Store First | Tips for storing your camping gear away for the winter

Tips for storing your camping gear away for the winter

11 Oct 2019 –– Tips & Advice
Camping season is over for most of us - so how do we store our stuff away safely?

Camping season is well and truly over - unless you’re seriously hardcore. So what to do with all that camping equipment now the weather has turned and you won’t need it until next spring?

Read on for our tips on packing your camping gear away into storage for the winter months.

1. Dry it out

Job one on your list for packing your camping stuff away is to make sure it’s dry. Fail to do this and you’ll be greeted with an unpleasant surprise when next year’s camping season comes around. Not only will mould and mildew make your tent and sleeping bags smell really bad, but they’ll also cause them to eventually rot. And if you’ve invested significant amounts in your camping gear, this will come as a real blow (and at considerable expense).

Hopefully, you’ll have taken your tent down during dry weather, but if you had to pack it up in a hurry during sudden heavy rain (which - let’s face it - is highly likely during the Great British summer), you’ll need to ensure it’s fully dry before packing it up. You can do this by rolling it out back at home, either in your house, garage or shed if there’s room, then leaving it to dry fully before you roll it back up and pack it away.

Packing away your camping items into storage is the perfect time to re-proof them, so grab a waterproof treatment like Nikwax and give your tent the once-over, to prepare it for your next camping trip.

2. Think about what you may need

You might be in a hurry to pack everything away until next spring, but you could find yourself reaching for camping items over the winter and regretting packing it up in the far corner of the attic or underneath heavy items in the garage.

So, take a step back and consider which of your camping items you may need over the winter.

For example, do you use camping beds when you have guests? Will your children need their sleeping bags for sleepovers? Will the blankets come in handy around the house or in the car for long journeys during the colder months? And might those torches be useful in case of power cuts?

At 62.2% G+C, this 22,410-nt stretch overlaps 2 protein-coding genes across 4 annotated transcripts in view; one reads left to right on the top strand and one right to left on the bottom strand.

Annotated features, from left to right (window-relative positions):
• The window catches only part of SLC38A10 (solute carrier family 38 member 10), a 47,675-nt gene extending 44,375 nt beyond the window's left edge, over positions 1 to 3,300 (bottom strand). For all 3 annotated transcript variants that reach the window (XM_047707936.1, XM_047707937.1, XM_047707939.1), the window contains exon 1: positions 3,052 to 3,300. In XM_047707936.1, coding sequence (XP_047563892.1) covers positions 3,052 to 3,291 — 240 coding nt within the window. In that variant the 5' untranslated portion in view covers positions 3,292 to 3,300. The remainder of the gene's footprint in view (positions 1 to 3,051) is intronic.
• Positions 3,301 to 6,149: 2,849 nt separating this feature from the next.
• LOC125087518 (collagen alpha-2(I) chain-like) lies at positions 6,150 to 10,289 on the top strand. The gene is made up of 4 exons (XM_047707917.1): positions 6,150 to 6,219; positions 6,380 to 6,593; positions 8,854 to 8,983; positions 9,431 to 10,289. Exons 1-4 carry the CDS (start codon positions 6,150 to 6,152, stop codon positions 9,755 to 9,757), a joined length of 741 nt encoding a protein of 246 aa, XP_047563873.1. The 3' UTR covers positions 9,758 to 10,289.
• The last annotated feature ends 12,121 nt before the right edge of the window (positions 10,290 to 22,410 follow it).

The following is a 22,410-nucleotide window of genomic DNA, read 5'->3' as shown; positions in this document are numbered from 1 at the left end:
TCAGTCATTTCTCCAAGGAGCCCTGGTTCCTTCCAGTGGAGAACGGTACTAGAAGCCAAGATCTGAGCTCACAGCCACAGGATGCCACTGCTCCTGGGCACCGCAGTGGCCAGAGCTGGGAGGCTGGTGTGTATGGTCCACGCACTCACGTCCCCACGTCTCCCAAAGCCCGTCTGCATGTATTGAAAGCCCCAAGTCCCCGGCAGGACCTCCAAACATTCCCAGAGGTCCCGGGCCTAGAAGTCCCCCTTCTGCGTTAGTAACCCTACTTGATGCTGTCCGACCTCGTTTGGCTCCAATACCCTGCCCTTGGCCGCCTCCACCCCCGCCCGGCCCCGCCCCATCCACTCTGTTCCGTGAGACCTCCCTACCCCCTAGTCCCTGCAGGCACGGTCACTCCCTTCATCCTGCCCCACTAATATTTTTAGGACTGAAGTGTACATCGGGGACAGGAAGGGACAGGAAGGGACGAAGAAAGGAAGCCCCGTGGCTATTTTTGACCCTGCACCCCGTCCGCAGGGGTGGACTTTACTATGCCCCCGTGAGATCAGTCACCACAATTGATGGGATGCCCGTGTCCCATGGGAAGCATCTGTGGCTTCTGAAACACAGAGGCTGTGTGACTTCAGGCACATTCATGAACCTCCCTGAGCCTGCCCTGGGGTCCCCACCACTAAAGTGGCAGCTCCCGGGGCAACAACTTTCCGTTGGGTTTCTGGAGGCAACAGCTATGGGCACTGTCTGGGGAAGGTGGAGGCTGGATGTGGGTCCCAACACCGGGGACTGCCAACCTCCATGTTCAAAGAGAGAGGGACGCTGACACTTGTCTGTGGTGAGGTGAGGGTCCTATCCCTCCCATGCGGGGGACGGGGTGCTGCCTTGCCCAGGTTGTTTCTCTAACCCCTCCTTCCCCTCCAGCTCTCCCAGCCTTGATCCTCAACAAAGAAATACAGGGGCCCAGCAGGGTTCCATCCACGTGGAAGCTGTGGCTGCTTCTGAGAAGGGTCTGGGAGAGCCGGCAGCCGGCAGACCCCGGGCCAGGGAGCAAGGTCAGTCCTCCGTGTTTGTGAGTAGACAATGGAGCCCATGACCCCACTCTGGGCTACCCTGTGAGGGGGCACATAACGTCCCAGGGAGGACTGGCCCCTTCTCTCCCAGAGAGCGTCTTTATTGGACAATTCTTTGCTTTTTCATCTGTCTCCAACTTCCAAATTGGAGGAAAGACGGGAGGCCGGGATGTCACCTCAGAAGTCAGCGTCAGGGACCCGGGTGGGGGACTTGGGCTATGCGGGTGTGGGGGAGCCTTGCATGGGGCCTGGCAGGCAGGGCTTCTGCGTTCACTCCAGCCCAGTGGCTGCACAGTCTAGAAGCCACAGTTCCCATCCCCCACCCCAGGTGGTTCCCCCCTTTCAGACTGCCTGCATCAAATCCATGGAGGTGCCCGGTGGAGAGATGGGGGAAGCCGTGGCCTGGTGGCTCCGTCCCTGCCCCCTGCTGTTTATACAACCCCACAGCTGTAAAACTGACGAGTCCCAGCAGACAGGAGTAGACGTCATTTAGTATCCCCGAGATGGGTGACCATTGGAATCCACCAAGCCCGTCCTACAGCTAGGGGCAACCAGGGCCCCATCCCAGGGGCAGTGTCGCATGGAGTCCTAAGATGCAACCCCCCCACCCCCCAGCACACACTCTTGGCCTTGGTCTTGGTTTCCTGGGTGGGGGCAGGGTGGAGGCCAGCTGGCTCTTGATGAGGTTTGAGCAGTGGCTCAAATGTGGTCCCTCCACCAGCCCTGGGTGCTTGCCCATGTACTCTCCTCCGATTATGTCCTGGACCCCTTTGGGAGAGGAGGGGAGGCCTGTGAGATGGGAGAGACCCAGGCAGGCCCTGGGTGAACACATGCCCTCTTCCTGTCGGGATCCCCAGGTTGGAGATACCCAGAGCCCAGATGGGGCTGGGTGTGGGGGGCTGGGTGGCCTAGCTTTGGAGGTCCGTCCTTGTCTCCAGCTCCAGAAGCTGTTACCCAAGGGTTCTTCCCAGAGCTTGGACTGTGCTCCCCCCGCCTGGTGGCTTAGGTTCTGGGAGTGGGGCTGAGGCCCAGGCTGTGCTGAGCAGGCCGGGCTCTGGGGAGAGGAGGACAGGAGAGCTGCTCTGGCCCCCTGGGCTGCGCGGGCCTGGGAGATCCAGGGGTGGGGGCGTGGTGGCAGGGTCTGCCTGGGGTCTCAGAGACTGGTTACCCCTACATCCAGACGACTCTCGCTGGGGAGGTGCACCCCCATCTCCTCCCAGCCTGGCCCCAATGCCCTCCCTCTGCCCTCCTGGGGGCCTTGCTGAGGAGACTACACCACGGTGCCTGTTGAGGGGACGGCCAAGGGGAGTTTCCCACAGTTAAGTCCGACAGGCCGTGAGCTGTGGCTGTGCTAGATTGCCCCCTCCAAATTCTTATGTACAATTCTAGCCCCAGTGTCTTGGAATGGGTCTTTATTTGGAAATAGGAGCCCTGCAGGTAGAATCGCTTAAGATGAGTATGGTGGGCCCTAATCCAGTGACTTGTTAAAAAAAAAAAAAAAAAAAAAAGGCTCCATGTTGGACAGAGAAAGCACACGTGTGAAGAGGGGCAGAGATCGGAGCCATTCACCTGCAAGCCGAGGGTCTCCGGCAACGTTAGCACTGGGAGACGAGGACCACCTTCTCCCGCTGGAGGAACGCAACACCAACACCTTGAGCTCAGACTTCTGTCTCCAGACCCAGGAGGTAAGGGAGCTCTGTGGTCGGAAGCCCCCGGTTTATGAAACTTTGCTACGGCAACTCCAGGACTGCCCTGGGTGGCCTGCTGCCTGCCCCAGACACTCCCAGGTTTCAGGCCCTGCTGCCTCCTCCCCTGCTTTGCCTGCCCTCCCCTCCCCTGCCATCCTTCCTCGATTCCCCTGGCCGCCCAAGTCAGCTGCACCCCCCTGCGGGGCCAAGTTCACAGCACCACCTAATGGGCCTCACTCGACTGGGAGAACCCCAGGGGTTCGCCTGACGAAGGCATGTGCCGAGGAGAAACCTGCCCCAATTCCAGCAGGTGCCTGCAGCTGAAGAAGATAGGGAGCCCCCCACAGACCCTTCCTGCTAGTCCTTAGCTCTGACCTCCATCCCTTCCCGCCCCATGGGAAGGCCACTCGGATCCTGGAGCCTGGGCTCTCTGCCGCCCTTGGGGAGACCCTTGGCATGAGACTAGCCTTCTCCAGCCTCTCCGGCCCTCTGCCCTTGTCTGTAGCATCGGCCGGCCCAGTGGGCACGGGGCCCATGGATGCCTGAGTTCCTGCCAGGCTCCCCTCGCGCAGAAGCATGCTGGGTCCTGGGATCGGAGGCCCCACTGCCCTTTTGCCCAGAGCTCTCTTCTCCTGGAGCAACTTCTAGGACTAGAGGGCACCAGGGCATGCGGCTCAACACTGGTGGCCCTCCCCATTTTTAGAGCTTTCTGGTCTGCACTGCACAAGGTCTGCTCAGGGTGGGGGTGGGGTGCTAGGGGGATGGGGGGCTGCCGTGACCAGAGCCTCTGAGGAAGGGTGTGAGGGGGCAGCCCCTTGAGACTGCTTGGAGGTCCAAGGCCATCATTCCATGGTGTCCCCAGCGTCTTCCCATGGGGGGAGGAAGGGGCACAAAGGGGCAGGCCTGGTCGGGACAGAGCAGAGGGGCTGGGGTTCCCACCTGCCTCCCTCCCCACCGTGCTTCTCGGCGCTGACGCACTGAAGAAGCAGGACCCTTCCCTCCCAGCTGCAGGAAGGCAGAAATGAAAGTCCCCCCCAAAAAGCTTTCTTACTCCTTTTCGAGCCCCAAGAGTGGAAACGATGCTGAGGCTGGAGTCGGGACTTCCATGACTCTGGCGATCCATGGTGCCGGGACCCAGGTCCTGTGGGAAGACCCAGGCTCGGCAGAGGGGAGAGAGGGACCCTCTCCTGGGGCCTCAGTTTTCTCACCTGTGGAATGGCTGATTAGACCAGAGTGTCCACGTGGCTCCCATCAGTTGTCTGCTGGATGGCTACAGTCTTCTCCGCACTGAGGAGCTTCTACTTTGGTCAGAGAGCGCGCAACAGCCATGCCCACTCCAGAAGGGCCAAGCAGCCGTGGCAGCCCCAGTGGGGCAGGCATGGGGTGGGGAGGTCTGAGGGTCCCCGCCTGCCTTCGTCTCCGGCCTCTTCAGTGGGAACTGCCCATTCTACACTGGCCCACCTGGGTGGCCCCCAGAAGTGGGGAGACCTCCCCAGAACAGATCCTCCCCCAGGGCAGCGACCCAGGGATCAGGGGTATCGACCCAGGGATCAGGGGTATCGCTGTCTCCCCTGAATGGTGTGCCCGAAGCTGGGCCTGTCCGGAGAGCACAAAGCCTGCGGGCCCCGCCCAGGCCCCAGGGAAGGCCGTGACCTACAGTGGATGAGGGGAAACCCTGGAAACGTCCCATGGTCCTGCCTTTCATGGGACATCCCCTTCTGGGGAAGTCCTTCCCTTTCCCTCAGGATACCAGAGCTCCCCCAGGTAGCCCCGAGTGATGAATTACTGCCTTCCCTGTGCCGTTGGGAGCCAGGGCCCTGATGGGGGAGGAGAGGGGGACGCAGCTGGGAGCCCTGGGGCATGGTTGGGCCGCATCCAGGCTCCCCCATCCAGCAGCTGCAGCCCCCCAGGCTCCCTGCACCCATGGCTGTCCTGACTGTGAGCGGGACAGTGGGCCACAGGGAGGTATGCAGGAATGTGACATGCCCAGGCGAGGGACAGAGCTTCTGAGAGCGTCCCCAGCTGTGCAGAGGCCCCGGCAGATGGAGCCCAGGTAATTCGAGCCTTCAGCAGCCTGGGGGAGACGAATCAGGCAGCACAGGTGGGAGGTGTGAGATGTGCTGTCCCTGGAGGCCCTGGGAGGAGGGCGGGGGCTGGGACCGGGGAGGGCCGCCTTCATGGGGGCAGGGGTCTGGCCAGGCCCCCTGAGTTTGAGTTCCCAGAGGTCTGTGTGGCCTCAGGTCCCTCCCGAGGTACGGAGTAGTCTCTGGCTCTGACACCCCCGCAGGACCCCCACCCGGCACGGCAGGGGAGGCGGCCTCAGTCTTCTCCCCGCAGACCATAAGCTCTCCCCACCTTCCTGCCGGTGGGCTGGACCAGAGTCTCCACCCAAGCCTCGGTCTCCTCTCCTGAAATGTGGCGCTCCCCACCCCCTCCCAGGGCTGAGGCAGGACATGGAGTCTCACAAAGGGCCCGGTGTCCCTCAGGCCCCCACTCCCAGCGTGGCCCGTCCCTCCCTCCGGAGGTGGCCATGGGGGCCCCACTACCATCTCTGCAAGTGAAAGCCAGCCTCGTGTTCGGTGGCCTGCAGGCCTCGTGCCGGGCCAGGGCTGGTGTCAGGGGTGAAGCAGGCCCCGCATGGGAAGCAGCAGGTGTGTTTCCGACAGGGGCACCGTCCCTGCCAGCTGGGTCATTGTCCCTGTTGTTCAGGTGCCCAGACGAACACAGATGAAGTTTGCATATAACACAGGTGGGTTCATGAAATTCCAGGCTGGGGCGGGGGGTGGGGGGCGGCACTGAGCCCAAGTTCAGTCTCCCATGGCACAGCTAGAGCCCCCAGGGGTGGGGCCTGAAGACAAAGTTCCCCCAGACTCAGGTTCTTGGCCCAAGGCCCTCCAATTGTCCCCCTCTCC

Once you’ve assessed which items could be used regularly, you can keep these close to hand and pack the rest of your camping equipment into storage for the winter.

3. Clean, sort and repair

When you’ve sorted out which pieces of camping kit need to be stored away for the winter, it’s time to get it in tip-top condition for long-term storage.

  • Give everything a good clean to make sure it’s clean and fresh for storage, avoiding any nasty surprises when the camping season starts up again. Pay special attention to food containers and cooking equipment, as food smells or stray crumbs could attract rodents.
  • Check dates on any food items which you keep in storage for camping trips, like packets or jars of sauces, rice pouches, noodle pots, tinned beans, soups and tomatoes - if they’re going to go off before next year’s first camping adventure, then transfer them into your kitchen cupboards to use up in good time. Anything with a longer date can be stored in airtight containers as long as they’re fully sealed and haven’t been opened.
  • Next, remove gas canisters and any batteries, as these can leak and cause serious damage to other pieces of camping kit. You can store the batteries for your camping gear separately, in a cool, dry and sealable container.
  • Then, identify any repairs which need to be made to any of your camping gear.
  • Fix anything that can be fixed, then throw away or recycle items that are beyond repair.
  • This may be a good time of year to replace essential camping items, as equipment like tents, sleeping bags and other camping kit is often cheaper during the off-peak months.
  • Keep an eye out for sales at this time of year, as with Black Friday approaching next month, you could nab yourself some serious bargains on camping equipment during autumn and winter.

4. Organise your space

Before you cram everything in the cupboard under the stairs in a mad tidying spree, think about the space you have and plan how to store your camping gear away accordingly. Follow our camping storage tips below:

  • Camping equipment needs to be stored somewhere clean, dry and cool, away from any direct sunlight which could cause damage to your gear.
  • Make a list of items and tick each piece of camping kit off the list as you store it away, being careful to ensure you’ll be able to reach it easily when you need it (without everything toppling down onto you when you attempt to retrieve it).
  • Be careful not to store camping gear in front of anything you’ll need to access in the near future, like Christmas trees and decorations, for example.
  • Roll up sleeping bags and tents and store them loosely in breathable cotton or mesh bags. A pillowcase may do the job for smaller sleeping bags!

While many of us may have space in the spare room, shed or garage, more and more people turn to storage facilities to store their camping equipment in a dry and clean space where they can't trip over it on a daily basis (which is always a bonus). With many storage centres offering 24-hour access, you can collect your camping equipment day or night, in case of spontaneous trips once the forecast improves. 

Whether you’re storing your camping equipment under the stairs, in the loft, garage, spare room or an external storage centre, make sure you prepare it correctly for storage, then make a clear plan on how to maximise the space you have available and ensure easy access. 

That way, when camping season rolls around again, your camping equipment will be fresh, fully functional and ready to break out of storage into the great outdoors!